Birds and toads are your best bet. I'm blessed that I don't have squash vine borers to deal with. Plenty of squash bugs here but no borers in my garden(s). A lot of my customers have the borers though and for those that plant early I recommend row covers (and yes, I saw you don't like using them, Dave, but Wait! There's more!...) (love that cliff-hanger! *grin)....
Around here I watch for the chicory to start blooming. If you have it in Texas keep an eye out. When the chicory flowers the adults are out of the soil and flying around, looking for suitable egg laying areas, your squash or pumpkins. Those that want to use row covers should keep the plants covered for a few weeks until the flowers come on, then pull the covers off so they can get pollinated. If you like, and have a small garden you can replace the covers if you've seen plenty of bee activity. If you have time and patience you can hand pollinate and replace the covers.
Dave, if you're doing a huge field of pumpkins there is no way to row cover it. I have no idea how long your growing season is but folks here have done well planting a later crop, July-ish or so. By then the adults have quit laying and your later crop will mature fairly bug-less.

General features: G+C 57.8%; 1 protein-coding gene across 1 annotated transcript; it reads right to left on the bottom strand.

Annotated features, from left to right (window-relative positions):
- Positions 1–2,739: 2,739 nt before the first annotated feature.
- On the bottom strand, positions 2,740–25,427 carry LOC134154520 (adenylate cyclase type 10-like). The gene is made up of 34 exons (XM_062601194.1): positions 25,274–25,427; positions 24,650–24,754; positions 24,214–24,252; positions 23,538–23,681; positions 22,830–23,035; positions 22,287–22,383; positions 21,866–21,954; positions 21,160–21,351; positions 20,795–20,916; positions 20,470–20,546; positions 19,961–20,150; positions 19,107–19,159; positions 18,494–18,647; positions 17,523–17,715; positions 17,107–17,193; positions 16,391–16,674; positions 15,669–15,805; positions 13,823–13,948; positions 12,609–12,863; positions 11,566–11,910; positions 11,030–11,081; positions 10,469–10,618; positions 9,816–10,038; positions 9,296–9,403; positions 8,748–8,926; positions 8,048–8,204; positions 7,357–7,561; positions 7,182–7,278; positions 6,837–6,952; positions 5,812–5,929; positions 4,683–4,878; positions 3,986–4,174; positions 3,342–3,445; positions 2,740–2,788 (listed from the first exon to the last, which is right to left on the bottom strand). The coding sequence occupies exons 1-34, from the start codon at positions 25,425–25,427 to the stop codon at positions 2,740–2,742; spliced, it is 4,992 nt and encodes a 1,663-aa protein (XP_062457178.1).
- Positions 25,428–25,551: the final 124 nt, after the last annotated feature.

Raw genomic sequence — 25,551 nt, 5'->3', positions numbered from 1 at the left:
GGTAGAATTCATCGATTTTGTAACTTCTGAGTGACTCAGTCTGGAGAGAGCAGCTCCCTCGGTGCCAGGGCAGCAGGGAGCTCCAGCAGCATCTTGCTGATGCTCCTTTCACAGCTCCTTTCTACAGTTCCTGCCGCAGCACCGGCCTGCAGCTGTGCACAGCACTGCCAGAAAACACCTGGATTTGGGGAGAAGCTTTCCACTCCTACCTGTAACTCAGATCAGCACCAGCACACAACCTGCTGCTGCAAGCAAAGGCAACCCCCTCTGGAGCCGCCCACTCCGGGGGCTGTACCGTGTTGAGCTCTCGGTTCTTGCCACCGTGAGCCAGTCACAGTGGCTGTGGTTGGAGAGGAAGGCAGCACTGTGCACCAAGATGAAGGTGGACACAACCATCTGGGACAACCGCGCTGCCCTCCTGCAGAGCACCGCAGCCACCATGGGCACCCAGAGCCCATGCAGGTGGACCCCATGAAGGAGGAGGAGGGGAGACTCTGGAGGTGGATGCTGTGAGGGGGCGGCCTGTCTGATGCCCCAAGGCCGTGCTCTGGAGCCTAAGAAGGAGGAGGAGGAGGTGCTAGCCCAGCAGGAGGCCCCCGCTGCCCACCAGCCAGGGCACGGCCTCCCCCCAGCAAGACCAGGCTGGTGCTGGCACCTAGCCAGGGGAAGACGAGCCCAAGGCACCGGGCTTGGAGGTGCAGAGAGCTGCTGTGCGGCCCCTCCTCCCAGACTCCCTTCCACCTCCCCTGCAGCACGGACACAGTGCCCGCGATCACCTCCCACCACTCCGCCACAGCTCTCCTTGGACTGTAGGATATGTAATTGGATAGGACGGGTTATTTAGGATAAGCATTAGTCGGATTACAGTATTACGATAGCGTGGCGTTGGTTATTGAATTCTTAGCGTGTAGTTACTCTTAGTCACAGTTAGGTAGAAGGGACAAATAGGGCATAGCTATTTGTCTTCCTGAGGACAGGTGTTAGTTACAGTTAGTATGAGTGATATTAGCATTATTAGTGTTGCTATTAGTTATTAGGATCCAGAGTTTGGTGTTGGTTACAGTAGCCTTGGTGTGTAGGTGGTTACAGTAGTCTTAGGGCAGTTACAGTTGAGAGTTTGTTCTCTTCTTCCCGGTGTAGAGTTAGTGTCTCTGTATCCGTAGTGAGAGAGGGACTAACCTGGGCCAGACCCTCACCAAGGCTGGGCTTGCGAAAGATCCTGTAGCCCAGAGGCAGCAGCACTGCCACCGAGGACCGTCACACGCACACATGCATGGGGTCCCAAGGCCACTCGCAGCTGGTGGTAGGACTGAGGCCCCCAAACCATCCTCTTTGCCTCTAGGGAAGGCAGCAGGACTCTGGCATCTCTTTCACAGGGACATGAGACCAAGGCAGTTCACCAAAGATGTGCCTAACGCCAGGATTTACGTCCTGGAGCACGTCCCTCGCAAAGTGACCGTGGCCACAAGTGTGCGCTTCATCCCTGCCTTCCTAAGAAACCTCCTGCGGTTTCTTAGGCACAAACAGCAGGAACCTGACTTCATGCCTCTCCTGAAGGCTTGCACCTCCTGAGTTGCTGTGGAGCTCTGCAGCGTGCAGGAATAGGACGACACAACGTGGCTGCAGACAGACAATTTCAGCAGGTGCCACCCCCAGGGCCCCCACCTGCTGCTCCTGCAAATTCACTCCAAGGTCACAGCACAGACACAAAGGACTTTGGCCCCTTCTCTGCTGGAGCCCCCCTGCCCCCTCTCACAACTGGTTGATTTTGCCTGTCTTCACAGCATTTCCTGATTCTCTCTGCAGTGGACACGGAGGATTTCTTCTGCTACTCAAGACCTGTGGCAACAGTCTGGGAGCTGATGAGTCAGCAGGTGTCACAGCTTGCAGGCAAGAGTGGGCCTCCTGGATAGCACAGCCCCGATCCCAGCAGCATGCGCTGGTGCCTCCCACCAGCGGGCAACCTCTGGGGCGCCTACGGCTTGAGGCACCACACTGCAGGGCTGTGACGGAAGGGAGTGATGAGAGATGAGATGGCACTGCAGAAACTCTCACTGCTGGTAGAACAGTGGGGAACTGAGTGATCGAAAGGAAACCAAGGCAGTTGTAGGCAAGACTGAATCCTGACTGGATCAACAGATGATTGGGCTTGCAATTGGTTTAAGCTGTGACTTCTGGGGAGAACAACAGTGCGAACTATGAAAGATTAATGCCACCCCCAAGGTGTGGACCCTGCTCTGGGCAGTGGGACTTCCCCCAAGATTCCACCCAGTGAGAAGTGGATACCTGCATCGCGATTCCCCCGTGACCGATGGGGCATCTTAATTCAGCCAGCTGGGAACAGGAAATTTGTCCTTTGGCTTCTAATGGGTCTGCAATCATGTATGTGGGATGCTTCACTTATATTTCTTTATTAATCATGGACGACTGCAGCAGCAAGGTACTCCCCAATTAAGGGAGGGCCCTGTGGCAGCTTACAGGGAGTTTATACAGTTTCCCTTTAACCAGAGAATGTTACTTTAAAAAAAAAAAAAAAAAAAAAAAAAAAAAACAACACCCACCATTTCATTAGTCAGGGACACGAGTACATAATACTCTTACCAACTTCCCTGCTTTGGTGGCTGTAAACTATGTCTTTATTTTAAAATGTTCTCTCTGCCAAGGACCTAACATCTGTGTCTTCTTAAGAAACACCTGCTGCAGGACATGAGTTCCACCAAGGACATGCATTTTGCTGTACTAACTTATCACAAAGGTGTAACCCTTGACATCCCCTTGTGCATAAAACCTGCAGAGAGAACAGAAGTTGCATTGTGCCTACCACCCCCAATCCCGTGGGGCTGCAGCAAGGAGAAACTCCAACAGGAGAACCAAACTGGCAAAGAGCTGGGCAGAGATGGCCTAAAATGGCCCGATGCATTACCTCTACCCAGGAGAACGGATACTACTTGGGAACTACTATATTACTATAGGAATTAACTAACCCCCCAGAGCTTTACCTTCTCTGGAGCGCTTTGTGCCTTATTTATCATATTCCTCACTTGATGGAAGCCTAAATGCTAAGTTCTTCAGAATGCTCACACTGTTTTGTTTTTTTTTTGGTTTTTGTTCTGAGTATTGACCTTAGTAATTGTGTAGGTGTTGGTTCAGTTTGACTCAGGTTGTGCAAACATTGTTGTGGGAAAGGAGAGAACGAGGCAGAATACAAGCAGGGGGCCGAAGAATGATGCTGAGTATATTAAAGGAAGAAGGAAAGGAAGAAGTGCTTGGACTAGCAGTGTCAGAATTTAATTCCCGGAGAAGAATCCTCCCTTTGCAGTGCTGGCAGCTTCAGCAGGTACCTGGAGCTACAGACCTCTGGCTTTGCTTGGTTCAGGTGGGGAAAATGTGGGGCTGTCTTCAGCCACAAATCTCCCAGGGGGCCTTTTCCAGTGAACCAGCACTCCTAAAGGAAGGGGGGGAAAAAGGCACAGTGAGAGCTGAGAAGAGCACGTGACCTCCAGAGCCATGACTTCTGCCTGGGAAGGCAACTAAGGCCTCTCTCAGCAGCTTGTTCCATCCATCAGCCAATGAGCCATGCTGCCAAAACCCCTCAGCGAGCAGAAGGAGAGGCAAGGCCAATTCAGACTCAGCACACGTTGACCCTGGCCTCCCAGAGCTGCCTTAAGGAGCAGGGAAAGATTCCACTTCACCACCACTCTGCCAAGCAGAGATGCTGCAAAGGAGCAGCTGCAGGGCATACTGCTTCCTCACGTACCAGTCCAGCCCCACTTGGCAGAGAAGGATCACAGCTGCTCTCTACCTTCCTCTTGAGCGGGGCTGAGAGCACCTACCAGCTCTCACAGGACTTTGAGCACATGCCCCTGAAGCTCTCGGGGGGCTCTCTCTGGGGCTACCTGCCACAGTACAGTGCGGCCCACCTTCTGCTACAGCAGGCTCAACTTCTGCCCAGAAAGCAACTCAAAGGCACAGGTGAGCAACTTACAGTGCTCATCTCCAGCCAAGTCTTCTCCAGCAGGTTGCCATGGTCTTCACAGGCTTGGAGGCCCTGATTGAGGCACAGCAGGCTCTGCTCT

If you're growing squash then you might want to stay with the solid stemmed types until you get the SVB population down (may take a couple or 3 years). Butternuts and most melons are the least affected by them since they don't have hollow stems.
For those of you willing to dust or spray, Rotenone is considered "organic" but I encourage folks to not use it due to research showing it has a role in contributing to Parkinson's Disease symptoms in humans and is also a "bazooka" in the garden, killing many beneficial bugs, the last thing you want.
Oh yeh, birds! I have an abundance of birds here, having always encouraged them by leaving plenty of natural weeds/flowers/shrubs/trees etc. My bean trellis posts are cut so they have "perches" on them; it's a great treat to see bluebirds, wrens, etc, in the garden, swooping down and grabbing a bug and carrying it off. Bluebird will even snatch bugs out of the air (think adult SVB moth). As for on-the-ground patrol, toads are the go-to creatures for that.
Shoe (once again getting entirely to long-winded)
Jul 12, 2011 8:27 AM CST
|That was great info Shoe! What do you do to control the squash bugs? I have plenty of them also |
Jul 12, 2011 8:35 AM CST
|Thanks Shoe, that's really helpful.|
I'm currently growing squash along with cowpeas and corn in about 2/5 of an acre. It's a pretty good size and definitely too much to cover.
Moreover, covering the pumpkins -and- the corn just isn't really a solution for me.
What you said about birds is really encouraging to me. We have a lot of birds around here, especially bluebirds, but not so much in the area of the garden. I should make some structures for the birds to perch.